Susan Scott Peterson had been living in Pittsburgh for just a few weeks when she smelled it for the first time. The air was a little thick, a little hazy—and it smelled like a ripe porta-potty.
It didn’t take long to figure out it was hydrogen sulfide, a sulfur-smelling gas emitted by U.S. Steel’s Clairton Coke Works, about fifteen miles south of her house. The plant manufactures coke, a fuel used in steelmaking—and it’s notorious for violating local pollution regulations.
But what could she do about it?
This is a story about the air we breathe, the risks we live with, and what it means to become a citizen of a place.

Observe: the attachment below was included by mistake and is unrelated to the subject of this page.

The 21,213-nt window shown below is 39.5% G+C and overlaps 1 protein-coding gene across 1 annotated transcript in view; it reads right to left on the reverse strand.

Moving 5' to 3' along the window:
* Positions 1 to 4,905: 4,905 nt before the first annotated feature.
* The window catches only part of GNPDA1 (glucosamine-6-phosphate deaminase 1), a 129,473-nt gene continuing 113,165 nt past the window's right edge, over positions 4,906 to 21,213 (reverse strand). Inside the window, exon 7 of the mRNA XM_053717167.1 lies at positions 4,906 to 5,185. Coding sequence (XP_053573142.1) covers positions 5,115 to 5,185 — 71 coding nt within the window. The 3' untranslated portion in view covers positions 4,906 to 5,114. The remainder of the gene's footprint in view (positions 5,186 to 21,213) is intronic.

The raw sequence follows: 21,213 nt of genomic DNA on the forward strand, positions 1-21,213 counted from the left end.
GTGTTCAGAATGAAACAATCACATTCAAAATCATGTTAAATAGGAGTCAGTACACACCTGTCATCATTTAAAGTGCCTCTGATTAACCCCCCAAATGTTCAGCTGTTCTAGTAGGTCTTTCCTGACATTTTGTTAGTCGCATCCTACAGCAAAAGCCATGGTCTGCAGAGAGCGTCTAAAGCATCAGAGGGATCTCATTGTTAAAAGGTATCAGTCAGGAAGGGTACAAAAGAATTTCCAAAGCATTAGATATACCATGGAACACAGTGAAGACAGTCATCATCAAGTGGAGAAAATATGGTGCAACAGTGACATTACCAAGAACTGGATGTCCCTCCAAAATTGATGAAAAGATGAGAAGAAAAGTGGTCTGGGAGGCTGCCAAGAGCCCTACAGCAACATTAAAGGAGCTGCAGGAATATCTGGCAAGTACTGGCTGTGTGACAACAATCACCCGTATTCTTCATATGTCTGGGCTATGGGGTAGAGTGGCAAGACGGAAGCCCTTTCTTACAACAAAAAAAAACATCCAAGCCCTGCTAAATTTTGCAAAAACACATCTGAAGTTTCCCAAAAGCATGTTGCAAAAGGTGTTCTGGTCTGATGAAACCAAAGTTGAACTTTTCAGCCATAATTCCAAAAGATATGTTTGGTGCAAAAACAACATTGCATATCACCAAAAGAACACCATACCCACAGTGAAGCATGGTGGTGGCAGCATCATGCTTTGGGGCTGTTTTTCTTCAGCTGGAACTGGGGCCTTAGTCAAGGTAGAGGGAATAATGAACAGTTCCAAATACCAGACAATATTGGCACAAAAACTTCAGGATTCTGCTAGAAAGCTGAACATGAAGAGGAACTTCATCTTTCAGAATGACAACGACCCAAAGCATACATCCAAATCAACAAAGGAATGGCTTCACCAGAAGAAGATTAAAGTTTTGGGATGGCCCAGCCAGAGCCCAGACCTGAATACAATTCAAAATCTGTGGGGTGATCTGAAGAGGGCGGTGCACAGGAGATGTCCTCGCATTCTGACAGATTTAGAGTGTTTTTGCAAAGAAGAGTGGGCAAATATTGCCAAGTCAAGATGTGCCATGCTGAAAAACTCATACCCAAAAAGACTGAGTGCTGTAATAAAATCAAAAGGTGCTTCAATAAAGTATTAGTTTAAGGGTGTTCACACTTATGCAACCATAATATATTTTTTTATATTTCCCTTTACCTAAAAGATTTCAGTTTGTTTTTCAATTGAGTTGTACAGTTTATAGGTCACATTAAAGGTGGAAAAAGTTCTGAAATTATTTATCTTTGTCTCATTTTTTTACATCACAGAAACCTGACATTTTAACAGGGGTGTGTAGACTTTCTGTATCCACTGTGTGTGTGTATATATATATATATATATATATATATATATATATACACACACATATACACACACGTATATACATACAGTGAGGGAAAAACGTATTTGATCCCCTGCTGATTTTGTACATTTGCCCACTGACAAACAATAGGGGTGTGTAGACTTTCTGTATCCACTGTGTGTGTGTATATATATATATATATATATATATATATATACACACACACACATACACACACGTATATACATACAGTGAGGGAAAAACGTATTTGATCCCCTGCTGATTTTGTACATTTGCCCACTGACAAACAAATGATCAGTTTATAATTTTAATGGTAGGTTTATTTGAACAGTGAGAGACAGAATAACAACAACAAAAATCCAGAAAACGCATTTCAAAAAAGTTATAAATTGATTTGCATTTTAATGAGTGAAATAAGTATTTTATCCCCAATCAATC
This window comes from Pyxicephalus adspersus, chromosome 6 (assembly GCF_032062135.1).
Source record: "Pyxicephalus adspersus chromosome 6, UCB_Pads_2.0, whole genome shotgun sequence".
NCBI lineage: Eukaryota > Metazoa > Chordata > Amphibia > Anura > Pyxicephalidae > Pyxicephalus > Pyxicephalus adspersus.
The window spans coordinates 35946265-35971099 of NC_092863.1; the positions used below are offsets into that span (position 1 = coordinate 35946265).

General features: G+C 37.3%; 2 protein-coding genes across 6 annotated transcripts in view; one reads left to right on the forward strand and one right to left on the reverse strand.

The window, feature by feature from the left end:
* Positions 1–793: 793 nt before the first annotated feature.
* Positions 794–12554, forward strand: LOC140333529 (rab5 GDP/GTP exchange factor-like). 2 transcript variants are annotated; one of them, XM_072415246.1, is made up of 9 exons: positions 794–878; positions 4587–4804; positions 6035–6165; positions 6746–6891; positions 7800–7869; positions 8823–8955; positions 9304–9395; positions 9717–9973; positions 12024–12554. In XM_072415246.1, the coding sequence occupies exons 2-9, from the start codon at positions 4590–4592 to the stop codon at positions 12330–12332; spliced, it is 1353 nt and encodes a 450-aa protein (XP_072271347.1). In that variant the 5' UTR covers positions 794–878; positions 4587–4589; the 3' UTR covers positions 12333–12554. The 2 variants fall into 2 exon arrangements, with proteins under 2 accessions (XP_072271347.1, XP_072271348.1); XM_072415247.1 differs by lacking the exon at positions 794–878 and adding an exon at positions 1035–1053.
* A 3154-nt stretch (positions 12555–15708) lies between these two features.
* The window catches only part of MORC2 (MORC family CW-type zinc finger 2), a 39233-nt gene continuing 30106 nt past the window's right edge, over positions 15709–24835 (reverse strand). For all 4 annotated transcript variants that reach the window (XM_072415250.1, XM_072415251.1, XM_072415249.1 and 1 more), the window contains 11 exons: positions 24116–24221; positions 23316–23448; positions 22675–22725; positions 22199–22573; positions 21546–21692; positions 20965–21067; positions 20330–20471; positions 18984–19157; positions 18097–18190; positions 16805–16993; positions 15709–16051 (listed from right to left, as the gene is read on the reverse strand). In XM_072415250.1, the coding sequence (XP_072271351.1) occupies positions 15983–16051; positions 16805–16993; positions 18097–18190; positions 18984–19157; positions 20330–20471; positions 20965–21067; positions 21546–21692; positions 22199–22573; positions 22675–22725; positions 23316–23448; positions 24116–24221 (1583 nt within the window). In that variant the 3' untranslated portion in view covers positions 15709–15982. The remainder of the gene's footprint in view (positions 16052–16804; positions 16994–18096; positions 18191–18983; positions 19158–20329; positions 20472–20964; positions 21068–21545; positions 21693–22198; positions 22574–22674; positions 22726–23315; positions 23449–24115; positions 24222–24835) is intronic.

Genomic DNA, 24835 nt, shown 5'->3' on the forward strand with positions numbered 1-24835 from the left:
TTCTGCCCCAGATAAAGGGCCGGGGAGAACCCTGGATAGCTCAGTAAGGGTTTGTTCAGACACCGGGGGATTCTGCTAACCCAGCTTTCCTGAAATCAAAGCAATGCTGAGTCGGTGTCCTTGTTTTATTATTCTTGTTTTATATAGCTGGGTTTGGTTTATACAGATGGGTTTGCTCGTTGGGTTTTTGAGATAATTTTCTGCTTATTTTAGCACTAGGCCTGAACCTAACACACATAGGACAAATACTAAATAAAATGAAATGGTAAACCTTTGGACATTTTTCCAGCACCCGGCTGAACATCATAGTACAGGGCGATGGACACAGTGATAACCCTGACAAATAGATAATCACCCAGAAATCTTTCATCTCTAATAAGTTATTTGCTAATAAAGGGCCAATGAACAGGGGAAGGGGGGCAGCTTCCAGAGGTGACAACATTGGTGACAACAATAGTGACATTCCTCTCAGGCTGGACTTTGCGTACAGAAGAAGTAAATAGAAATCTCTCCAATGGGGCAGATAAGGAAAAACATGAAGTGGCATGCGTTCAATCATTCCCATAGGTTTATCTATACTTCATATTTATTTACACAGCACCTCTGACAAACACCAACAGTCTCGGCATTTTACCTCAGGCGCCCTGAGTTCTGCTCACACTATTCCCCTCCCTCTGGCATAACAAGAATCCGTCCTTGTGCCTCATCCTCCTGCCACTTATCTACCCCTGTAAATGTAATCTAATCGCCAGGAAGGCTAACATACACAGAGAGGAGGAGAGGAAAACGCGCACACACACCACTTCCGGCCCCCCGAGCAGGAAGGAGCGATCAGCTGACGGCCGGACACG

It’s adapted from an episode produced in 2021 for Outside/In, a podcast by New Hampshire Public Radio.
MUSIC IN THIS EPISODE INCLUDED PORTIONS OF “NOT DRUNK” (MIX-FULL-BAND-NO-VOCAL) AND “NOT DRUNK” (STEM-BASS) BY THE JOY DROPS AND“FRESH LIFT” BY SHANE IVERS, ALL LICENSED UNDER CC-BY 4.0. ADDITIONAL MUSIC BY BLUE DOT SESSIONS. ADDITIONAL SOUNDS EXCERPTED FROMSOUNDS OF CHANGE, MONICA137142, AND PREMNATH KUDVA, LICENSED UNDER CC-BY 4.0, AND FROM SOUNDBYLADYV, LICENSED UNDER CC SAMPLING +.
- Living with it: The story of one family and Pittsburgh’s polluted air - For those new to Pittsburgh, the realization that the air isn’t always healthy to breathe can come as a shock. That’s what happened to producer Susan Scott Peterson and her family.